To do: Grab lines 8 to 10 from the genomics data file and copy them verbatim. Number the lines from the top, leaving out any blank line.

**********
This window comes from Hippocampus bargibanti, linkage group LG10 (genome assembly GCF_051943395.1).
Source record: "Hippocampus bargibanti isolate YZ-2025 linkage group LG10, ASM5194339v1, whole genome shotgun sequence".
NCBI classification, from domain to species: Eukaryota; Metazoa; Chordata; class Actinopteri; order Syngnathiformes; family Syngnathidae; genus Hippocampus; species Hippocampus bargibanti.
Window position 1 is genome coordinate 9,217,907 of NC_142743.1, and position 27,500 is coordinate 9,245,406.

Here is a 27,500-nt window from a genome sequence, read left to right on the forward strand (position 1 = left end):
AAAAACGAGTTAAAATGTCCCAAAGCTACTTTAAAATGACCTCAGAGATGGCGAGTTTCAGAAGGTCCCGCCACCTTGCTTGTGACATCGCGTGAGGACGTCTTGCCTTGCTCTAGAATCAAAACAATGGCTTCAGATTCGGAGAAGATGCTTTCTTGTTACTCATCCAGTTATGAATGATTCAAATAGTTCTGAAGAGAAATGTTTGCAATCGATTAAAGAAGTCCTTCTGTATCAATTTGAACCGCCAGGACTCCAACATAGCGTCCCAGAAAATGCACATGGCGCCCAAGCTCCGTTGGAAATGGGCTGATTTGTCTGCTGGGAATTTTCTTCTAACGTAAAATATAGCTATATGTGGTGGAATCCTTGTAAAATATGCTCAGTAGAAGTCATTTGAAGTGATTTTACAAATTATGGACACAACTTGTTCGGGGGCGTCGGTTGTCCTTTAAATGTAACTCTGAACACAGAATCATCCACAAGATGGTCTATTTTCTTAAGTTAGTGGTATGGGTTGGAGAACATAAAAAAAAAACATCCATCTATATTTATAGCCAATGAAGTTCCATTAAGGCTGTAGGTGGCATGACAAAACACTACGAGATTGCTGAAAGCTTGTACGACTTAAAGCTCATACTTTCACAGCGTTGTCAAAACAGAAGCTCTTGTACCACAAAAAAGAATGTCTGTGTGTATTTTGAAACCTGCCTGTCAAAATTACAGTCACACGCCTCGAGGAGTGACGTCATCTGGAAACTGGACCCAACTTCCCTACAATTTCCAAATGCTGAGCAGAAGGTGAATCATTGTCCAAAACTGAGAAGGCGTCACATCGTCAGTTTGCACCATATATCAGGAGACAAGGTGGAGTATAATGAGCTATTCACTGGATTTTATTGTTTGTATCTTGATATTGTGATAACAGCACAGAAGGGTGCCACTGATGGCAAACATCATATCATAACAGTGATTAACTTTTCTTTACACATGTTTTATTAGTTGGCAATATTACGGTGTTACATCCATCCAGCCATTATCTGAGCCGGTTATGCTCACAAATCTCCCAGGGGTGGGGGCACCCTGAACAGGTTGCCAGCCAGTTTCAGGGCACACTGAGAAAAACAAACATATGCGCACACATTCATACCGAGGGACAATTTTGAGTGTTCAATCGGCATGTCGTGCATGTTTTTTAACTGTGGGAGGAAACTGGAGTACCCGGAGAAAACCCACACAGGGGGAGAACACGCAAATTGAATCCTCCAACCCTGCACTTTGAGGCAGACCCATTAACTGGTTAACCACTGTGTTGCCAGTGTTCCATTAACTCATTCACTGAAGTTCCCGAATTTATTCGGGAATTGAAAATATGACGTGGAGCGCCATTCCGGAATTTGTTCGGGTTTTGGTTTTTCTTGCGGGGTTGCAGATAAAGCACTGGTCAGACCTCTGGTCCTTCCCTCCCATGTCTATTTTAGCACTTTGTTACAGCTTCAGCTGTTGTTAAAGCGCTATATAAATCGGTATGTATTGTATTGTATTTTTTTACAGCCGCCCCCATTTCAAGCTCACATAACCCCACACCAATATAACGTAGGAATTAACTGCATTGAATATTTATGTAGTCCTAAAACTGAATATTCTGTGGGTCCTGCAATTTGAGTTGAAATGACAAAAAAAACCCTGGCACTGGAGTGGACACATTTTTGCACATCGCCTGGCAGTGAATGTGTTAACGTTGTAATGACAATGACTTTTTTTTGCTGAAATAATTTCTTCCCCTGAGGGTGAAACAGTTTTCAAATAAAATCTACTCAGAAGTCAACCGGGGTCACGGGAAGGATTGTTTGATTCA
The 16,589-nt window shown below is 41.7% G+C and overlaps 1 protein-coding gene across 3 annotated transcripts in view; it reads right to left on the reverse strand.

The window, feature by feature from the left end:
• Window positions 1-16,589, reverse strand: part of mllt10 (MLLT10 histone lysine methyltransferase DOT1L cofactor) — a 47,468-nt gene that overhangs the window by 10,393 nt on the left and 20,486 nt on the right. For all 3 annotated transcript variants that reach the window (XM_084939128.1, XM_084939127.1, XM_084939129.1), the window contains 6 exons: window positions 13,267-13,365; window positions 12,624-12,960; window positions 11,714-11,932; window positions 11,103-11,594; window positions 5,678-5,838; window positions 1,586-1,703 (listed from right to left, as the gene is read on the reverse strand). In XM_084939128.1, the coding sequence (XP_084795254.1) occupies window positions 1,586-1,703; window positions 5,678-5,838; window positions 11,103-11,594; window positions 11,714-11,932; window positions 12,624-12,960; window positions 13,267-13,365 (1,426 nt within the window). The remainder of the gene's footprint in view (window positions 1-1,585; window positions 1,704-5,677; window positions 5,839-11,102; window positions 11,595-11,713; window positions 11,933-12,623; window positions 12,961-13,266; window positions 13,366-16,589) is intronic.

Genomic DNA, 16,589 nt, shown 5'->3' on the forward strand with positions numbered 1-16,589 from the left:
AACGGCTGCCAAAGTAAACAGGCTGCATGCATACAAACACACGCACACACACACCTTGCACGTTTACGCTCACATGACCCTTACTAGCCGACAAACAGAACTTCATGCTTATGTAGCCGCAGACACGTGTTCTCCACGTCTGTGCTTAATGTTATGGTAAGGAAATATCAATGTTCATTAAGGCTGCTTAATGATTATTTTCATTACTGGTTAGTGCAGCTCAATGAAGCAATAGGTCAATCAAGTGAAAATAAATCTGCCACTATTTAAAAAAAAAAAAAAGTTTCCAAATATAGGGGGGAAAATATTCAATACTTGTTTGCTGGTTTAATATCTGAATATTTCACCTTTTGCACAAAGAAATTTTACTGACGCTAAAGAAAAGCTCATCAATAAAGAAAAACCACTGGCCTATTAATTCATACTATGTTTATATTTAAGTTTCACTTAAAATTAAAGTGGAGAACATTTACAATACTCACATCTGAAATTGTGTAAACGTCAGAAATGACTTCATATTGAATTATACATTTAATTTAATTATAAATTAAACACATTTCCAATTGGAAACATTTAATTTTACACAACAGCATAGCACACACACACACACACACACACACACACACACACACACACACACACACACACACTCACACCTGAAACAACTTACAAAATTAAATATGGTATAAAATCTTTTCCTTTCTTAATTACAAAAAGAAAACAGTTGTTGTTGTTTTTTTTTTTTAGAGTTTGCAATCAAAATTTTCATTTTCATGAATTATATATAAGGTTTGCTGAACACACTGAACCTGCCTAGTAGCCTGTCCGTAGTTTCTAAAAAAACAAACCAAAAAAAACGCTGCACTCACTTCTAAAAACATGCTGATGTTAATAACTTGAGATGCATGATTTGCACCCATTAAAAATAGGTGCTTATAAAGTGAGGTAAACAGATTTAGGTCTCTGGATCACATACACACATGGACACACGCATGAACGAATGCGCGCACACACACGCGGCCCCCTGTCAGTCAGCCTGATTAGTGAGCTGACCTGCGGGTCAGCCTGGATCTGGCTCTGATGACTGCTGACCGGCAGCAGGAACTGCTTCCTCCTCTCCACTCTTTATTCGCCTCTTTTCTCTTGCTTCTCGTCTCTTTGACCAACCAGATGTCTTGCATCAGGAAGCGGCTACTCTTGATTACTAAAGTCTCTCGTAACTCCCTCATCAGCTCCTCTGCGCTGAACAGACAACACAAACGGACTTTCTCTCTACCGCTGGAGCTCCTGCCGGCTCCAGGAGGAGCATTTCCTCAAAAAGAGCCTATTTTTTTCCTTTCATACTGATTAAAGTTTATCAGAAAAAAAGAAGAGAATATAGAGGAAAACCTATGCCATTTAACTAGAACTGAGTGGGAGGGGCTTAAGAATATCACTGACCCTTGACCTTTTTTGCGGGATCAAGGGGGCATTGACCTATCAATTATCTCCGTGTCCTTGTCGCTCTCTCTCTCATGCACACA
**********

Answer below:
The window, feature by feature from the left end:
• Window positions 1-16,589, reverse strand: part of mllt10 (MLLT10 histone lysine methyltransferase DOT1L cofactor) — a 47,468-nt gene that overhangs the window by 10,393 nt on the left and 20,486 nt on the right. For all 3 annotated transcript variants that reach the window (XM_084939128.1, XM_084939127.1, XM_084939129.1), the window contains 6 exons: window positions 13,267-13,365; window positions 12,624-12,960; window positions 11,714-11,932; window positions 11,103-11,594; window positions 5,678-5,838; window positions 1,586-1,703 (listed from right to left, as the gene is read on the reverse strand). In XM_084939128.1, the coding sequence (XP_084795254.1) occupies window positions 1,586-1,703; window positions 5,678-5,838; window positions 11,103-11,594; window positions 11,714-11,932; window positions 12,624-12,960; window positions 13,267-13,365 (1,426 nt within the window). The remainder of the gene's footprint in view (window positions 1-1,585; window positions 1,704-5,677; window positions 5,839-11,102; window positions 11,595-11,713; window positions 11,933-12,623; window positions 12,961-13,266; window positions 13,366-16,589) is intronic.

Genomic DNA, 16,589 nt, shown 5'->3' on the forward strand with positions numbered 1-16,589 from the left: